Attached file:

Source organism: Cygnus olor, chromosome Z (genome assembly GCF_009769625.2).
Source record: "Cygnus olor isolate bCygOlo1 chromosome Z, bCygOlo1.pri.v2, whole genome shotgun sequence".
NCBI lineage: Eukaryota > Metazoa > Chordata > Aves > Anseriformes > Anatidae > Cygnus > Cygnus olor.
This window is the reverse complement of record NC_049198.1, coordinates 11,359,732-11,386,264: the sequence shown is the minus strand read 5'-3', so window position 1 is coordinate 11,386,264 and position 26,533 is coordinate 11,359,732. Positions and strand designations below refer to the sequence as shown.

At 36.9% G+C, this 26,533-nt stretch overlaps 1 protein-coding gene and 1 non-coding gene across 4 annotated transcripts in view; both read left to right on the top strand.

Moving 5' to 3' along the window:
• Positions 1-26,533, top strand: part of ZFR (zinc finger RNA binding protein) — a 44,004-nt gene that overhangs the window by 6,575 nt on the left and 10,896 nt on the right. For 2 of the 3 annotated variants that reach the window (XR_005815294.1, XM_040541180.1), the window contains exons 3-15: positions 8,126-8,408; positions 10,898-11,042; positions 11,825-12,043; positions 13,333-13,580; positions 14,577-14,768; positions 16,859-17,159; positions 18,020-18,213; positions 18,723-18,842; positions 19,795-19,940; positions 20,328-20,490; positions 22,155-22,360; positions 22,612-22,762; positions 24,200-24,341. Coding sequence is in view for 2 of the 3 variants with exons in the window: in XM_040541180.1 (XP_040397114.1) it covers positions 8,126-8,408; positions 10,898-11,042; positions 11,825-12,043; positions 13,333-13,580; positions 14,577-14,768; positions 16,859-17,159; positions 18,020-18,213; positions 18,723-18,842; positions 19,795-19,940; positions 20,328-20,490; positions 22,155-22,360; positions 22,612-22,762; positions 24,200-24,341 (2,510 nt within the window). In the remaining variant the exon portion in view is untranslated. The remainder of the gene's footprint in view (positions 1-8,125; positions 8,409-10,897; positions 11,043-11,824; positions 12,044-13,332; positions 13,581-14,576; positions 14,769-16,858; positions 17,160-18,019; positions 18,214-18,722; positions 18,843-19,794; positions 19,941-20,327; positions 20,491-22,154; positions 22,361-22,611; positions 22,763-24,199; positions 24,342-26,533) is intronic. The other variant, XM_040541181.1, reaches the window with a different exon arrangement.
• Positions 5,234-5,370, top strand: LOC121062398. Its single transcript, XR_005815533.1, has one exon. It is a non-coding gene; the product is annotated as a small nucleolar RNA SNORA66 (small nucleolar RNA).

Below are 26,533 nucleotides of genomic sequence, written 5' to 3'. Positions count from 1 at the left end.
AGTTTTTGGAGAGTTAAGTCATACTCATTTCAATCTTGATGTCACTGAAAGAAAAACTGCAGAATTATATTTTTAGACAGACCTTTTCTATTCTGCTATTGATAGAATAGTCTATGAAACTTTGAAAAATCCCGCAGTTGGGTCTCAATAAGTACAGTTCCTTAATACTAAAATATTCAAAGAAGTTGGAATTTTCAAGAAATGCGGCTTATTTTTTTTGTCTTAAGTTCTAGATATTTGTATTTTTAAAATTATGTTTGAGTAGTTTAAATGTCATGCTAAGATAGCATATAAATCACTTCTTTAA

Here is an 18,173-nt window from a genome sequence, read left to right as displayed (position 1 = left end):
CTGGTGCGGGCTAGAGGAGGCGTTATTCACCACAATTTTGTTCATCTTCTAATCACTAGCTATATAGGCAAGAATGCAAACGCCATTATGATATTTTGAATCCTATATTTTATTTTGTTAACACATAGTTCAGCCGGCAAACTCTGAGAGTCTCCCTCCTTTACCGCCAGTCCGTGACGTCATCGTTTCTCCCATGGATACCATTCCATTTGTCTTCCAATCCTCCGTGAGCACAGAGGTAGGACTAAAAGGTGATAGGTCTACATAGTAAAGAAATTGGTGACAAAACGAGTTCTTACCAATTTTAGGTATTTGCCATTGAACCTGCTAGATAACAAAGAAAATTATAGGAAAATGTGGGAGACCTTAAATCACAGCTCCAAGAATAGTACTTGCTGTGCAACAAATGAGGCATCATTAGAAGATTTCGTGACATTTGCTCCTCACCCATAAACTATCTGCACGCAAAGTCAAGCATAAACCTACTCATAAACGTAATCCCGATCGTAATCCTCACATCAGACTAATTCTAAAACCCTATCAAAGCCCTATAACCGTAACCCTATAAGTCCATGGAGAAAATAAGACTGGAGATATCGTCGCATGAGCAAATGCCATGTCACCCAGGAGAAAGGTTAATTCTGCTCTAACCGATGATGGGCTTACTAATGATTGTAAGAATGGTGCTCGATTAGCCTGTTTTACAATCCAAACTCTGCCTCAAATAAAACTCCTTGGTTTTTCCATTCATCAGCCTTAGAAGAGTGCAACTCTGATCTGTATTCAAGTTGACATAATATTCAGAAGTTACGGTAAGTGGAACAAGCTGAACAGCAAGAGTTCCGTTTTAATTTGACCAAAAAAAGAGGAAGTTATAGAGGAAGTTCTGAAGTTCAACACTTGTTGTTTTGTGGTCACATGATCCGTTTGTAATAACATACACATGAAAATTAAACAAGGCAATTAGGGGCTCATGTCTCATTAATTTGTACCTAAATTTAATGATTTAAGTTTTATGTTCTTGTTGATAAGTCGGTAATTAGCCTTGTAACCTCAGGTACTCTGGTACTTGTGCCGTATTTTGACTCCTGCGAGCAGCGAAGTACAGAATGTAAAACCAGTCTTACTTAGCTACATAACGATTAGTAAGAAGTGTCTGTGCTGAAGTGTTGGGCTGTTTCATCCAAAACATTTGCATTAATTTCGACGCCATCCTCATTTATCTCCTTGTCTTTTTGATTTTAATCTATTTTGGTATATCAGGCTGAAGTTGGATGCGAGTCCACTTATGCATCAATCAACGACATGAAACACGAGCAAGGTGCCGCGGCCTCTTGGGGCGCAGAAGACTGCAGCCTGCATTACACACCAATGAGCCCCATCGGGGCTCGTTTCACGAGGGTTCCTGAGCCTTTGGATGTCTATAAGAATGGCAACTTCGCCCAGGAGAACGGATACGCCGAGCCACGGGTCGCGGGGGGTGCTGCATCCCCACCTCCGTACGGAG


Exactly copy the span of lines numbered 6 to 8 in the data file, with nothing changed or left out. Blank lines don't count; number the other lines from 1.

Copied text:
Moving 5' to 3' along the window:
• Positions 1-26,533, top strand: part of ZFR (zinc finger RNA binding protein) — a 44,004-nt gene that overhangs the window by 6,575 nt on the left and 10,896 nt on the right. For 2 of the 3 annotated variants that reach the window (XR_005815294.1, XM_040541180.1), the window contains exons 3-15: positions 8,126-8,408; positions 10,898-11,042; positions 11,825-12,043; positions 13,333-13,580; positions 14,577-14,768; positions 16,859-17,159; positions 18,020-18,213; positions 18,723-18,842; positions 19,795-19,940; positions 20,328-20,490; positions 22,155-22,360; positions 22,612-22,762; positions 24,200-24,341. Coding sequence is in view for 2 of the 3 variants with exons in the window: in XM_040541180.1 (XP_040397114.1) it covers positions 8,126-8,408; positions 10,898-11,042; positions 11,825-12,043; positions 13,333-13,580; positions 14,577-14,768; positions 16,859-17,159; positions 18,020-18,213; positions 18,723-18,842; positions 19,795-19,940; positions 20,328-20,490; positions 22,155-22,360; positions 22,612-22,762; positions 24,200-24,341 (2,510 nt within the window). In the remaining variant the exon portion in view is untranslated. The remainder of the gene's footprint in view (positions 1-8,125; positions 8,409-10,897; positions 11,043-11,824; positions 12,044-13,332; positions 13,581-14,576; positions 14,769-16,858; positions 17,160-18,019; positions 18,214-18,722; positions 18,843-19,794; positions 19,941-20,327; positions 20,491-22,154; positions 22,361-22,611; positions 22,763-24,199; positions 24,342-26,533) is intronic. The other variant, XM_040541181.1, reaches the window with a different exon arrangement.
• Positions 5,234-5,370, top strand: LOC121062398. Its single transcript, XR_005815533.1, has one exon. It is a non-coding gene; the product is annotated as a small nucleolar RNA SNORA66 (small nucleolar RNA).